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Oceanário de Lisboa
From: Lisbon, Portugal
Lisbon is the capital of a nation with a long maritime tradition--and after centuries of dispatching ships across the world's oceans, it's only fitting that Lisbon has now brought the ocean to the city.
The, or , is is the second-largest aquarium of its kind in the world (and the largest in Europe).
Its more than 16,000 fish, mammals, and other species are housed in a building that seems to float above the water in the Parque das Nacões, or Nations Park, a modern district of Eastern Lisbon that was built for Expo '98. (The Oceanário stands in the Doca dos Olivais, where Pan American's Clipper flying boats were moored between transatlantic flights in the 1930s and 1940s.)
The centerpiece of the Oceanário is a huge two-story tank where small fish, eels, sharks, a giant ocean sunfish, and other creatures swim around a reef without eating each other.
Other sections of the Oceanarium, some of which connect to the main tank, feature sea birds (such as penguins and puffins) and sea otters. It's the kind of place where you can easily spend a couple of hours, even without taking part in special activities such as "Backstage Tours" or "Sleeping with the Sharks" (an overnight slumber party for children or families).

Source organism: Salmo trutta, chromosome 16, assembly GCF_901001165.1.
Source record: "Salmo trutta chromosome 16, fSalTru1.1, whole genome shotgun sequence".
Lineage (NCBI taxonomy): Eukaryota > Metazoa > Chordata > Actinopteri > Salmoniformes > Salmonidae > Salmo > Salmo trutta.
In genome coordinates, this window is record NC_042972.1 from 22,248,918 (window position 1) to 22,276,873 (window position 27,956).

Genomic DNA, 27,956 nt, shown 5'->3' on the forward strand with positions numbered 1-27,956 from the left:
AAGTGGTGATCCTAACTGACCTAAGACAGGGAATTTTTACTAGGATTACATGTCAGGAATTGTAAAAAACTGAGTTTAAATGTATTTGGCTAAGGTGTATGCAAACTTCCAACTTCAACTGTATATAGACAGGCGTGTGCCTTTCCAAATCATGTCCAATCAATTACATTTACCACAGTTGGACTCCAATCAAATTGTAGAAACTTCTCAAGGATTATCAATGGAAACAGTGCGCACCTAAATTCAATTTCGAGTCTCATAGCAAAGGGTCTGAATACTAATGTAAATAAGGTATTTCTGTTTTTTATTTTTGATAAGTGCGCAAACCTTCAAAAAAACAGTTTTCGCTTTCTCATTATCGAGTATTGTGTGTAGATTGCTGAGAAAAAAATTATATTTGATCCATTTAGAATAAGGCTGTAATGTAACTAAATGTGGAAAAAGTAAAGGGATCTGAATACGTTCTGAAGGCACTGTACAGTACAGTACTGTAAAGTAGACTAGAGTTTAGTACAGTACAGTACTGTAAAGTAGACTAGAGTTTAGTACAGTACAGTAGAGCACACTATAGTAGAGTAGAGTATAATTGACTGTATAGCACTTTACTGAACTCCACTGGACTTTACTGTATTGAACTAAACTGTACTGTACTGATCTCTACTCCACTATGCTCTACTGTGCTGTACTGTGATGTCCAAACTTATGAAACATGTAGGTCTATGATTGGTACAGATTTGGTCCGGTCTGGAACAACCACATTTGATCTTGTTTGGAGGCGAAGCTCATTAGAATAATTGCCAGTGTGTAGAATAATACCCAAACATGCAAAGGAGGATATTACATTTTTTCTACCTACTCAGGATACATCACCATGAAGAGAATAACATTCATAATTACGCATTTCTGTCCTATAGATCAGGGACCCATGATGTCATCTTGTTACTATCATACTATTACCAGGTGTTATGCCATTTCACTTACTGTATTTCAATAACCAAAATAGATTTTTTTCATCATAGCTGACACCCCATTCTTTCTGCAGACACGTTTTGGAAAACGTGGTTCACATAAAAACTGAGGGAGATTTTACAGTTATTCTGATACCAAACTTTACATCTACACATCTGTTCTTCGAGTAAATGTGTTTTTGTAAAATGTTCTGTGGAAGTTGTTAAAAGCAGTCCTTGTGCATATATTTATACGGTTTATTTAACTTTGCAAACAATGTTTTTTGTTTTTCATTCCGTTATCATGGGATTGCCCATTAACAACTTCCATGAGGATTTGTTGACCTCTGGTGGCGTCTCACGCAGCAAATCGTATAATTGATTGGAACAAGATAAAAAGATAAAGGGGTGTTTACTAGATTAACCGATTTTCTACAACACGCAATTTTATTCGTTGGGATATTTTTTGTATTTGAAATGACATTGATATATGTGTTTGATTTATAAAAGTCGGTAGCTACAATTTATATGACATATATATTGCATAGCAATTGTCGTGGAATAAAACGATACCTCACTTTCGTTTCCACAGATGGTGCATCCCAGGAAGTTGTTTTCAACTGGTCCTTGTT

The Oceanário de Lisboa is in the Parque das Nacões, a modern district on the eastern edge of Lisbon. Once you reach the park, head for the Tejo (Tagus) riverfront, where you'll find the exhibit building at the south end of the Doca dos Olivais. (See photo at top of page.) The ticket office, gift shop, and cafeteria are in a separate building on land, with an enclosed pedestrian bridge crossing the water to the exhibit halls.
Long-distance CP Portuguese Railways trains, Sintra-Lisbon-Azambuja commuter trains from Santa Apolónia Station, and subway trains of the Metropolitano de Lisboa's Red Line stop at the Oriente railway station.
From the station, walk toward the river. The oceanarium is a short distance west of the Pavilhão Atlántico arena and concert hall.
The Oceanário is easy to navigate with a walker or in a wheelchair (as is the entire Parque das Nacões, which is the only fully accessible district of Lisbon).
See the English-language Oceanário de Lisboa Web site.
2nd inset photo copyright © João Saraiva.
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